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Starting Up Boxing


#1

Hi friends,

I have been doing BJJ 3 times a week for about a year now. Im still pretty shit at it, but a lot better at it then when I had first started.

Now Im thinking of about learning how to box. Goals for this would be just to learn the proper technique of punching and having somewhat of a stand-up game. Im not looking to compete at boxing or MMA, but I just like the idea of having the ability to throw a punch, and the know how of how to dodge one as well.

I have found a boxing gym and I am thinking of doing 2 group sessions a week, and maybe the occasional one on one session initially to get me up to speed on things.

Im wondering how long it will take me to throw a decent punch? Is it harder to learn than BJJ? From what I understand the stamina and fitness involved with boxing is a lot more intense? Any tips/ideas?

Uncle Bird

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#2

I took up boxing a few years back, and got to the point of sparring at a decent level. It is a lot of fun, but definitely takes some time to get to the point to do be able to be pretty good in the ring.

Some advice:

I learned by training with an amateur boxer. There were only 3-4 of us that met and practiced 2-3x week, and we did a lot of drill work and guided sparring exercises prior to opening it up to real sparring. It takes a lot o foot work practice and throwing punches/defense drills to get them instilled to the point you can use them in a real sparring match. Our practices were geared towards learning how to box, and not just “getting a workout”.

In group training classes I have taken since, they are more geared towards fitness by boxing. You do drills and hit the bag with some basic form, but the goal is more to get a workout and not worry about exact technique. You’ll get better if you are new at it, but it’s not a way to learn if you want to be “bout ready”.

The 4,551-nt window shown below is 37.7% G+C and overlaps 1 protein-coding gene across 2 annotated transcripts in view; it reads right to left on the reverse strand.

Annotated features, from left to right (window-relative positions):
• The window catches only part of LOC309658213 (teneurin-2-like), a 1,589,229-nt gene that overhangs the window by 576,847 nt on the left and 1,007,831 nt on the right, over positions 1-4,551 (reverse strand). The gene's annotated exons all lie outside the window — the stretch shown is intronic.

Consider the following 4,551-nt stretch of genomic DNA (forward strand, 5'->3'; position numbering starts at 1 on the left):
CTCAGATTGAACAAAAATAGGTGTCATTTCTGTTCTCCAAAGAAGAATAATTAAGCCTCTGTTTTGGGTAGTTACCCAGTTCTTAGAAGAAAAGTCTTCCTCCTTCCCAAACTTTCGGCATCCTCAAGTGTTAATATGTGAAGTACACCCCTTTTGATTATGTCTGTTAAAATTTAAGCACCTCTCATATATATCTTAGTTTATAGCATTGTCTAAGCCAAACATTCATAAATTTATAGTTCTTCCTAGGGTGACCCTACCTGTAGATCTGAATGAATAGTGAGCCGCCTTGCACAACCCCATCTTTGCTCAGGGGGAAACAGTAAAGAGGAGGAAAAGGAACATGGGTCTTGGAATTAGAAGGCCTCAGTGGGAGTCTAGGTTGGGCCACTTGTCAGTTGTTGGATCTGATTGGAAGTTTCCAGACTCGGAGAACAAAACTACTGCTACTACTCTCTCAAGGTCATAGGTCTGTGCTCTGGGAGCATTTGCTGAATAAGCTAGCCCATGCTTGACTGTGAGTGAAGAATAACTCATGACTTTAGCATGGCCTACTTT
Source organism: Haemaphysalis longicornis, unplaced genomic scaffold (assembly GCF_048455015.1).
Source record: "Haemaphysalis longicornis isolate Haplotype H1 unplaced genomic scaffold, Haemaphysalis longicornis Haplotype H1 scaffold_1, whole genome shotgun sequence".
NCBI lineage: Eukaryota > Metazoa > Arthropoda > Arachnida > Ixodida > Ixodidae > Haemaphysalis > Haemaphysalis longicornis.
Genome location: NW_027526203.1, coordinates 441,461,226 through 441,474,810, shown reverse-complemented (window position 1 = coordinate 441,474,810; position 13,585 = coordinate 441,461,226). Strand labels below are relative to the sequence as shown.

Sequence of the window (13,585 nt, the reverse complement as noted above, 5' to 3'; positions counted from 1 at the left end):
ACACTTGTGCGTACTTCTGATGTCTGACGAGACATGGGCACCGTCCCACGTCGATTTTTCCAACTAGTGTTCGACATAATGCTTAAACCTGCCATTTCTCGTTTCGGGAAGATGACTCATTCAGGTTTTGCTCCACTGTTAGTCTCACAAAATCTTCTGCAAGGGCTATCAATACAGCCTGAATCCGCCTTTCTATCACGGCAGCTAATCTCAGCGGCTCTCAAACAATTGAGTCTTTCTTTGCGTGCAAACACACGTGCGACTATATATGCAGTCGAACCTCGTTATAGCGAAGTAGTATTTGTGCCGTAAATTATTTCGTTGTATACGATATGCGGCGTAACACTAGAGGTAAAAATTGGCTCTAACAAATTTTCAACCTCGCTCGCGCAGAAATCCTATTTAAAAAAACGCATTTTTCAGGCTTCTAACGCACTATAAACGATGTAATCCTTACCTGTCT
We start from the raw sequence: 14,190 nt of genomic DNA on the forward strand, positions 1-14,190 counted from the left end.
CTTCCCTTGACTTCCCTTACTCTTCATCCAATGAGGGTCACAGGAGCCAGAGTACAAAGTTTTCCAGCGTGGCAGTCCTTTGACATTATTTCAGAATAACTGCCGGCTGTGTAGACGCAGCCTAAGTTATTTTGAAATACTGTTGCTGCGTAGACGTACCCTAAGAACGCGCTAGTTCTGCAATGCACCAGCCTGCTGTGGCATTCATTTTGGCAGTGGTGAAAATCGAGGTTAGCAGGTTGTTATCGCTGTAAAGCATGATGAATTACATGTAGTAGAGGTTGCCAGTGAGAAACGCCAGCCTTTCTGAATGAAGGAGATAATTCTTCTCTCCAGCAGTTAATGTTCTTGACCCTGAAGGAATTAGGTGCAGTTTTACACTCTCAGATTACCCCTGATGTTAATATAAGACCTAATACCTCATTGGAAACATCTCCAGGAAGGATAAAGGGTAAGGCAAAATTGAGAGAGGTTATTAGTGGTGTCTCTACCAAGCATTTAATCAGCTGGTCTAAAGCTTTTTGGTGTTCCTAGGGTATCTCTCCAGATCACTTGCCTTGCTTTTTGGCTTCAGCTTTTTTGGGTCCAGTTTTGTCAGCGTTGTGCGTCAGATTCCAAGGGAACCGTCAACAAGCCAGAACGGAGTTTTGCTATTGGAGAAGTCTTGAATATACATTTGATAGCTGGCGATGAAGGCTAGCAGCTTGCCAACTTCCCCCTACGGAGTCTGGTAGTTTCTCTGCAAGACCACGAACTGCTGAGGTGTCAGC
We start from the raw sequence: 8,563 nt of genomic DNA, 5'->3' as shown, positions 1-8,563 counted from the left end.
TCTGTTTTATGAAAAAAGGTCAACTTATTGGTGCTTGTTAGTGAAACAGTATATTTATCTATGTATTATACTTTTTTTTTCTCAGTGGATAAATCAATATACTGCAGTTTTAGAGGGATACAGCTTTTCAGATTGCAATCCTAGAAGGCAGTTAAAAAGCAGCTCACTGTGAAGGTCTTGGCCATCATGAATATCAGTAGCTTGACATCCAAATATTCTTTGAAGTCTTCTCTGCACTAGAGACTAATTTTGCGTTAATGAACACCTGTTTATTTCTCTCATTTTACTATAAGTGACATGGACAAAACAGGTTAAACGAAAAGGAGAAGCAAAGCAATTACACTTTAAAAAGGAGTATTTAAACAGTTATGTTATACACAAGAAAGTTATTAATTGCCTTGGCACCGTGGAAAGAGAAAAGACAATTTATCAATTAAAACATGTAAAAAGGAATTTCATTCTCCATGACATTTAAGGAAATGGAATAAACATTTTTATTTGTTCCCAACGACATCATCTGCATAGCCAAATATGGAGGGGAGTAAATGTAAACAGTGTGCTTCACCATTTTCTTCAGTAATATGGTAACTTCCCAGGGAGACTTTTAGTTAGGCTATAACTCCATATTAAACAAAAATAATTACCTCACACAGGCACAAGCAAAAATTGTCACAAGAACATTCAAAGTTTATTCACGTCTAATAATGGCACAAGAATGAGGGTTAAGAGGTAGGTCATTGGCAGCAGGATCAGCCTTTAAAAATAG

As for comparing it to BJJ, I have only taken a couple BJJ classes and it wasn’t my thing. I’d say it’s certainly much different, but I can’t really say which is harder to learn since I never become proficient at BJJ.


#3

Hi Bird,

Cool that you have seemingly been fully bitten by the Combat Sports bug and are looking into learning striking now; definitely also a good skill to have if self defense is a concern.

To answer your questions:

How long it takes before you can throw a decent punch can vary quite a bit depending on several factors such as the proficiency of your coach regarding his/her coaching/teaching skills and methods, your “natural” striking propensity (some people are more natural grapplers, some are more natural strikers), and of course how much time and effort you put into learning.

It also depends on whether you mean while under low pressure/stress and timing demands (like hitting bags/pads), or while under high pressure/stress and timing demands (like in a sparring/match or self defense context).